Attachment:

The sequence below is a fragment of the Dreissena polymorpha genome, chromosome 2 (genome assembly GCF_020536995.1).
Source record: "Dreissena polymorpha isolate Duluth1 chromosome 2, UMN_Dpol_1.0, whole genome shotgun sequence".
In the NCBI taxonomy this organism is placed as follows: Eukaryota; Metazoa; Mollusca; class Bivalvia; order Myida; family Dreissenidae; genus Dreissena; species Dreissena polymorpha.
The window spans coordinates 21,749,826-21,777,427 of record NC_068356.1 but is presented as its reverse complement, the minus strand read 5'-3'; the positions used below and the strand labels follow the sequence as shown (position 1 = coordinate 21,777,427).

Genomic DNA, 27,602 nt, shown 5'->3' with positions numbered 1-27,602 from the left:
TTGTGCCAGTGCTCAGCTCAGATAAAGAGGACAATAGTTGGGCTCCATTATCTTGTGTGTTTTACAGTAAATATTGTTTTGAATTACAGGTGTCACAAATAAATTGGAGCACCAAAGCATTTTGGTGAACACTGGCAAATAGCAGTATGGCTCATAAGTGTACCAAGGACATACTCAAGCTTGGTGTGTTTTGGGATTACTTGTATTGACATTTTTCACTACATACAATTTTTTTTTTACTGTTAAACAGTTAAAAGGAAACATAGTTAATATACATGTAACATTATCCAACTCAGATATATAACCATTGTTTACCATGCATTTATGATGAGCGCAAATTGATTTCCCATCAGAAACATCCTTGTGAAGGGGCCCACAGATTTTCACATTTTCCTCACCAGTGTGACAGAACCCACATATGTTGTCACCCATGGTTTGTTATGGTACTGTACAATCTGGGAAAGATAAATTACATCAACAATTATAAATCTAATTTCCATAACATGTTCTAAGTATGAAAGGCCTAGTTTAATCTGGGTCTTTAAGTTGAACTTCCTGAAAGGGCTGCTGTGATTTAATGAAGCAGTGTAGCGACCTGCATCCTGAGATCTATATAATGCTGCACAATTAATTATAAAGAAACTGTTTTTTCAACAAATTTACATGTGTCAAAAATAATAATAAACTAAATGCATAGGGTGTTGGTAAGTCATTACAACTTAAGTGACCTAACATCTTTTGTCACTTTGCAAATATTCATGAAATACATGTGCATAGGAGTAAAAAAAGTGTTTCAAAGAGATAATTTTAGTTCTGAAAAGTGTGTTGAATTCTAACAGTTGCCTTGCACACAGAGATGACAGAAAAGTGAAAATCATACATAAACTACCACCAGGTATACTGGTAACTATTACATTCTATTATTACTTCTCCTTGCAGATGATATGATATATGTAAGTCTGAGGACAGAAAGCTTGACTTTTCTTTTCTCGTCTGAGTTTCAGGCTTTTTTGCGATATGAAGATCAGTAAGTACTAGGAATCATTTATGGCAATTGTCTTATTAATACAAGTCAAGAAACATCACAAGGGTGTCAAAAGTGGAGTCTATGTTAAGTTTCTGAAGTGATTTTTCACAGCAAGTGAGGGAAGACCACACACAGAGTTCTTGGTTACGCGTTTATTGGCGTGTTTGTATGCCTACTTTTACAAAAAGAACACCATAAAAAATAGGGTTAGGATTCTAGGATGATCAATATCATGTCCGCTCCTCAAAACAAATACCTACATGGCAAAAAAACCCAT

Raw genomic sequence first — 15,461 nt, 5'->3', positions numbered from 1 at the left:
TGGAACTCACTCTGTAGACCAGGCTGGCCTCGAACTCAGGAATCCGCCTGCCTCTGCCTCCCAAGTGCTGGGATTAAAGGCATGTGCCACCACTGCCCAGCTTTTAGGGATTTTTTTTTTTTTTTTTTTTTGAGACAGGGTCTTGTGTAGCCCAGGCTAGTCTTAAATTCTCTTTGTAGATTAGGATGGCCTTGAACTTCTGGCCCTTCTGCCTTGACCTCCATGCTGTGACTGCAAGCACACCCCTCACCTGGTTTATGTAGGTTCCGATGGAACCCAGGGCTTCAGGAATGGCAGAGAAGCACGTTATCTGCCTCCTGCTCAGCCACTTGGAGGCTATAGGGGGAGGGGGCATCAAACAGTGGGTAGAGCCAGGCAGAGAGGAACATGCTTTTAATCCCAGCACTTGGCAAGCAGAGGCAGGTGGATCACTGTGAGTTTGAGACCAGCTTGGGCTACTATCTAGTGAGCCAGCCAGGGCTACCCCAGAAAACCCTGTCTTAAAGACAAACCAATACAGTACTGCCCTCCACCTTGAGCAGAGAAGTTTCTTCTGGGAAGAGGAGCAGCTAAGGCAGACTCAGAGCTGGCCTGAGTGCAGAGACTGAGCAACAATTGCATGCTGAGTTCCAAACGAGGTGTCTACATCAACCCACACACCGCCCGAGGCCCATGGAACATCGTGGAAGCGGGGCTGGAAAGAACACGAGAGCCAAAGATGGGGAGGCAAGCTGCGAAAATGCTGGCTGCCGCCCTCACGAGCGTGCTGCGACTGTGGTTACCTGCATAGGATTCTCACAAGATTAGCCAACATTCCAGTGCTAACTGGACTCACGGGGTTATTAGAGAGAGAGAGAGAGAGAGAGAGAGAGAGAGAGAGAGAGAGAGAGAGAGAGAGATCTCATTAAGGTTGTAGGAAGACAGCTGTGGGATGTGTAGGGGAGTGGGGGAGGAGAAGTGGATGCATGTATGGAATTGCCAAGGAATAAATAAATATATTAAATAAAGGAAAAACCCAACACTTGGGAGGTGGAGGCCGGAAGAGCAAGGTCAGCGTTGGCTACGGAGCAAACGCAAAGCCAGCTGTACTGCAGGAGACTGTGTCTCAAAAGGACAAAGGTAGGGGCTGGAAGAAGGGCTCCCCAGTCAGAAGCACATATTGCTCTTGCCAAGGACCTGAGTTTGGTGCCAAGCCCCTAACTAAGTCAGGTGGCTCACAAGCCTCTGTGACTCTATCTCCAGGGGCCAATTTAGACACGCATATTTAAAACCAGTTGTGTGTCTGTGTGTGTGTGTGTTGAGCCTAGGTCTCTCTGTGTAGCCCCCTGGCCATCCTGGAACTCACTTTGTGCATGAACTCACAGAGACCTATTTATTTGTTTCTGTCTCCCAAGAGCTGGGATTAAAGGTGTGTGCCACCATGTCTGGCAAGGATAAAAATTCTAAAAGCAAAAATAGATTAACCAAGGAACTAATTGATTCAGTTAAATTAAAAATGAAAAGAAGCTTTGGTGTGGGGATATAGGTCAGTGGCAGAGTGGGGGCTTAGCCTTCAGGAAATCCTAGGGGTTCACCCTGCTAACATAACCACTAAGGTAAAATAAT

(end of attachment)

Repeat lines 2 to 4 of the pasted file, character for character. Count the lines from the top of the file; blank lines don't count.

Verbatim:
Source record: "Dreissena polymorpha isolate Duluth1 chromosome 2, UMN_Dpol_1.0, whole genome shotgun sequence".
In the NCBI taxonomy this organism is placed as follows: Eukaryota; Metazoa; Mollusca; class Bivalvia; order Myida; family Dreissenidae; genus Dreissena; species Dreissena polymorpha.
The window spans coordinates 21,749,826-21,777,427 of record NC_068356.1 but is presented as its reverse complement, the minus strand read 5'-3'; the positions used below and the strand labels follow the sequence as shown (position 1 = coordinate 21,777,427).